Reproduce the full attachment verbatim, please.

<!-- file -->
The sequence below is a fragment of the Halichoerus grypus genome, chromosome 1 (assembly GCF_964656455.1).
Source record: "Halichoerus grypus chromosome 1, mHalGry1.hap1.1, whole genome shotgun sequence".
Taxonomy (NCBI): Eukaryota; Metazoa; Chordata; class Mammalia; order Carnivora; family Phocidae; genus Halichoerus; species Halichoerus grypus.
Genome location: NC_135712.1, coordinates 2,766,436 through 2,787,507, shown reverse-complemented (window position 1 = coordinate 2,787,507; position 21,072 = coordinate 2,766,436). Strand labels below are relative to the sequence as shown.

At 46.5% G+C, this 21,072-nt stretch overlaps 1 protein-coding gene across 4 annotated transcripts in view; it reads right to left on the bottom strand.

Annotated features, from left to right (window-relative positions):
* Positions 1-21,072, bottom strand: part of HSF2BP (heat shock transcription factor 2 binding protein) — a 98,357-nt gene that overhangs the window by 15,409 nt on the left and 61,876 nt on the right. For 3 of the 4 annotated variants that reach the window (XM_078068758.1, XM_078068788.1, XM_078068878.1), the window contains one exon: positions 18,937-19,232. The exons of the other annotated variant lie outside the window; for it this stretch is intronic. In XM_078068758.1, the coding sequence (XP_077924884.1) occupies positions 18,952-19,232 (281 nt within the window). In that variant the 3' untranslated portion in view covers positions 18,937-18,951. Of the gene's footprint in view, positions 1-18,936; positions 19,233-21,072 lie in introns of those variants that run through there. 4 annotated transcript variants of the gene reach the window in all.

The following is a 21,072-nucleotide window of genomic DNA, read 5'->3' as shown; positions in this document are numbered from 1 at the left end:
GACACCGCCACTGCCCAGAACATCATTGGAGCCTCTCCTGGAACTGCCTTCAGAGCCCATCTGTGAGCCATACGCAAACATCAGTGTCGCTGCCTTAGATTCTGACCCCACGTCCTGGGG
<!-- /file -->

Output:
The sequence below is a fragment of the Halichoerus grypus genome, chromosome 1 (assembly GCF_964656455.1).
Source record: "Halichoerus grypus chromosome 1, mHalGry1.hap1.1, whole genome shotgun sequence".
Taxonomy (NCBI): Eukaryota; Metazoa; Chordata; class Mammalia; order Carnivora; family Phocidae; genus Halichoerus; species Halichoerus grypus.
Genome location: NC_135712.1, coordinates 2,766,436 through 2,787,507, shown reverse-complemented (window position 1 = coordinate 2,787,507; position 21,072 = coordinate 2,766,436). Strand labels below are relative to the sequence as shown.

At 46.5% G+C, this 21,072-nt stretch overlaps 1 protein-coding gene across 4 annotated transcripts in view; it reads right to left on the bottom strand.

Annotated features, from left to right (window-relative positions):
* Positions 1-21,072, bottom strand: part of HSF2BP (heat shock transcription factor 2 binding protein) — a 98,357-nt gene that overhangs the window by 15,409 nt on the left and 61,876 nt on the right. For 3 of the 4 annotated variants that reach the window (XM_078068758.1, XM_078068788.1, XM_078068878.1), the window contains one exon: positions 18,937-19,232. The exons of the other annotated variant lie outside the window; for it this stretch is intronic. In XM_078068758.1, the coding sequence (XP_077924884.1) occupies positions 18,952-19,232 (281 nt within the window). In that variant the 3' untranslated portion in view covers positions 18,937-18,951. Of the gene's footprint in view, positions 1-18,936; positions 19,233-21,072 lie in introns of those variants that run through there. 4 annotated transcript variants of the gene reach the window in all.

The following is a 21,072-nucleotide window of genomic DNA, read 5'->3' as shown; positions in this document are numbered from 1 at the left end:
GACACCGCCACTGCCCAGAACATCATTGGAGCCTCTCCTGGAACTGCCTTCAGAGCCCATCTGTGAGCCATACGCAAACATCAGTGTCGCTGCCTTAGATTCTGACCCCACGTCCTGGGG